Readers, I think you’d agree with me when I say motivation makes you work harder. This can be both extrinsic (external) & intrinsic (internal), both driving you to be better. Examples of these are :


Extrinsic Motivators:

  • Provide bonuses & salary hikes for reaching goals ahead of/on time
  • Freebies/gifts for top performers
  • Being able to hear positive feedback from your peers & customers
  • Boasting rights for employees at the top of the leaderboard
  • Have a physical representation of your progress

Intrinsic Motivators:

  • The need to be the best amongst your peers
  • Having proper proof/validation of your hardwork
  • If you are competitive by nature, the need to win is motivation enough
  • Removing/reducing feelings of self-doubt about the quality of your work
  • Improving your sense of worth

Tip : Organisations can come out with a leaderboard/list which is updated monthly which mentions top performers of that month. Providing attractive incentives like extra days off, a small getaway etc. for completing a task the best is always ALWAYS going to work.

2. Try focusing on completing non-work related tasks as well

Now that work is mostly WFH or at coworking spaces, employees spend the majority of their days staring at different screens, whether it’s their phones, laptops or tablets. By encouraging them to take part in activities involving fitness, learning new skills, or even logging in to work at coworking spaces (to encourage socialisation & get out of home) in exchange for points or rewards, employees will soon realise that this benefits their health as well as adding points under their names.


Organisations can incentivise additional learning to employees by rewarding the completion of online learning material. Offering to pay for these workshops makes employees more willing to do it as well as this is a reward in itself. Having hybrid learning (online components for theory & offline components for practicals) gives your employees the opportunity go out of their comfort zones, meet people & focus on professional & personal development. What’s not to love?


Tip : Organise outdoor team activities which focus on getting employees of all ages to interact and work together to reach common goals.

3. Encourage feedback from peers & consumers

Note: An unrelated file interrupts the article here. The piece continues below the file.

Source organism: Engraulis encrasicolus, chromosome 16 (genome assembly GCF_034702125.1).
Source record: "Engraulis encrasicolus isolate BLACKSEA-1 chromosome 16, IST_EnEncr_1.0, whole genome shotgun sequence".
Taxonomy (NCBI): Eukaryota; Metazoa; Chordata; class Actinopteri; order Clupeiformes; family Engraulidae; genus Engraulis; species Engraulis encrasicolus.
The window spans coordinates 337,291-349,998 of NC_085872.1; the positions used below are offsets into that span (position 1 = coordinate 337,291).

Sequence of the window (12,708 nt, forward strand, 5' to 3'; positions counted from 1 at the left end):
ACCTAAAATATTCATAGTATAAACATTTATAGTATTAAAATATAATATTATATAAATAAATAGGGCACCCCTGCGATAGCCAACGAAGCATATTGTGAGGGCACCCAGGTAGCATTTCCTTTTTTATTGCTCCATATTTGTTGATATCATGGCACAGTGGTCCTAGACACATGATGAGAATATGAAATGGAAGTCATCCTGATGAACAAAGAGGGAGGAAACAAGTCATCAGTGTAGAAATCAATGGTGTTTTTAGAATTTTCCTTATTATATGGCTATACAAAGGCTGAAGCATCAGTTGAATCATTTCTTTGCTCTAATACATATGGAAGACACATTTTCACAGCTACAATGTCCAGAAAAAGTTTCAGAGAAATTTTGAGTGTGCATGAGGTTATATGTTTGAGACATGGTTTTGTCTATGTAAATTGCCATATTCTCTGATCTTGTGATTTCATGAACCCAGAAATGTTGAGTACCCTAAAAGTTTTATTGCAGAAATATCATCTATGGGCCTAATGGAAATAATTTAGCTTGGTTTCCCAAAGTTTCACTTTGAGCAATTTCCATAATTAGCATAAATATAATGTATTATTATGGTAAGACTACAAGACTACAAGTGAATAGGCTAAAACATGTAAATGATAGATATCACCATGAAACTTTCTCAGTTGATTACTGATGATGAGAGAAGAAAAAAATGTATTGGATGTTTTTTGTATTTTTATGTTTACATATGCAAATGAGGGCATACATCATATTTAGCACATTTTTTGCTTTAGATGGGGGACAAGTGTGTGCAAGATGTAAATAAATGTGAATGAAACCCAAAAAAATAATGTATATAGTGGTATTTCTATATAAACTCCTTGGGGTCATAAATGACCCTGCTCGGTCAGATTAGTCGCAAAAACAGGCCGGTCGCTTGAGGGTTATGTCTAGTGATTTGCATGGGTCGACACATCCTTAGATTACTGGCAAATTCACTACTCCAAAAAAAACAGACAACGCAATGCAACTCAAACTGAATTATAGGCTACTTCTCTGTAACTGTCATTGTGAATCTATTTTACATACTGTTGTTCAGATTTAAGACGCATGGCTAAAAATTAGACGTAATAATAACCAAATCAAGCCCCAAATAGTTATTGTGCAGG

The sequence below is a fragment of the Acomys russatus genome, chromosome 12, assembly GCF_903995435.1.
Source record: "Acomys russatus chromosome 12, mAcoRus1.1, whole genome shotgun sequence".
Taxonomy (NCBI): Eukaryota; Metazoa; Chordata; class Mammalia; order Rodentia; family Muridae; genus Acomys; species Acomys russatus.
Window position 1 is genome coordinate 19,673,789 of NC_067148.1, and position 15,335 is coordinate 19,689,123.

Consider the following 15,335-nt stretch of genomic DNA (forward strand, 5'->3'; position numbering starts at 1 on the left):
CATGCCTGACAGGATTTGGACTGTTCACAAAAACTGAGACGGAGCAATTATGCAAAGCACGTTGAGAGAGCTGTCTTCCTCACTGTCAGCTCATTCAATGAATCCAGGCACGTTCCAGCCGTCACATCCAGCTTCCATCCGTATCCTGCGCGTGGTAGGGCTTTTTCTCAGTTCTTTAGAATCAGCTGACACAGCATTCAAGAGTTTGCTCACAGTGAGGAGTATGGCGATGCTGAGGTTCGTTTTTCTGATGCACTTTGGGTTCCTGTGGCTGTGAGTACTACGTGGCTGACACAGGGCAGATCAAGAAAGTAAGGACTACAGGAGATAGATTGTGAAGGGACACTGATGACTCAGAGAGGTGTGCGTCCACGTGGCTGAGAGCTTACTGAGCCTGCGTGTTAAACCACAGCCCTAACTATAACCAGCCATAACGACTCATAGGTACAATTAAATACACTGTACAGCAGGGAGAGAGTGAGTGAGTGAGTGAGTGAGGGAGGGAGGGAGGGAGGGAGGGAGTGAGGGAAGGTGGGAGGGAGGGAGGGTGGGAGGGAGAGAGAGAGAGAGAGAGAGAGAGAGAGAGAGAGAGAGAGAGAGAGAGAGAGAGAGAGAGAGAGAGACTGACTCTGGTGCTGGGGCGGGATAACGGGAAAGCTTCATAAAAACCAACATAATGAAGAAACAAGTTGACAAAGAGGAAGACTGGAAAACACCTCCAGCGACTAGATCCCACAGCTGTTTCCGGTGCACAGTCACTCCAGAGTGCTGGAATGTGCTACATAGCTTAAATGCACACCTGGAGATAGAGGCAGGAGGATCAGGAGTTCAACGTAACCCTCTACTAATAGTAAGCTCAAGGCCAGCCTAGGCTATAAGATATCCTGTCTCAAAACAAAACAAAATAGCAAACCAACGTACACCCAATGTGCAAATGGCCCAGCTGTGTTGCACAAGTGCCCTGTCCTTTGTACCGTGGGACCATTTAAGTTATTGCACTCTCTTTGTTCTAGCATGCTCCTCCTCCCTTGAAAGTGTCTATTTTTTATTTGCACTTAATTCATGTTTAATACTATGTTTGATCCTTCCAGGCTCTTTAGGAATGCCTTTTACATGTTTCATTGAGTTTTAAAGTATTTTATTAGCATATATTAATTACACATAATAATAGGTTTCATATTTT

When an organisation is gamified, one of the aspects that are brought to light are feedback. Organisations can develop a forum where individuals can hear from their peers & even listen to/read reviews from their customers. This is a huge incentive for employees to do better because feedback shows you where you’re going wrong, how you can improve & how well you’re doing already. Positive feedback is a huge motivator & pushes employees to do their best.


Tip : Display an anonymous review board at work or virtually where employees can read about their work and can comment on the work of others.

4. Recognise employees going beyond their job description

One of the results of gamification is having employees who go beyond their ordinary job roles & achieve more goals than they are bound to do contractually, so they get rewarded - materially or otherwise. This is good because employees can find more things they are interested in at work, & receive incentives at the same time. The recognition also allows other employees to better understand why this individual is being rewarded or considered for better roles, & what is expected of them to get the same prioritization.


Tip : Starting off meetings by applauding the success of certain team members can be a positive way to begin meetings and set the tone for the rest of the day.

Get ready; get gaming!

Now that you have a better understanding of how gamification works, include it into your company’s workplan. It makes working fun, exciting & employees are sure to gain a lot from the experience. Allow for interaction, whether it’s having a virtual/physical game night or icebreakers before meetings. Get ready to see the change it brings to how employees look at their workplace.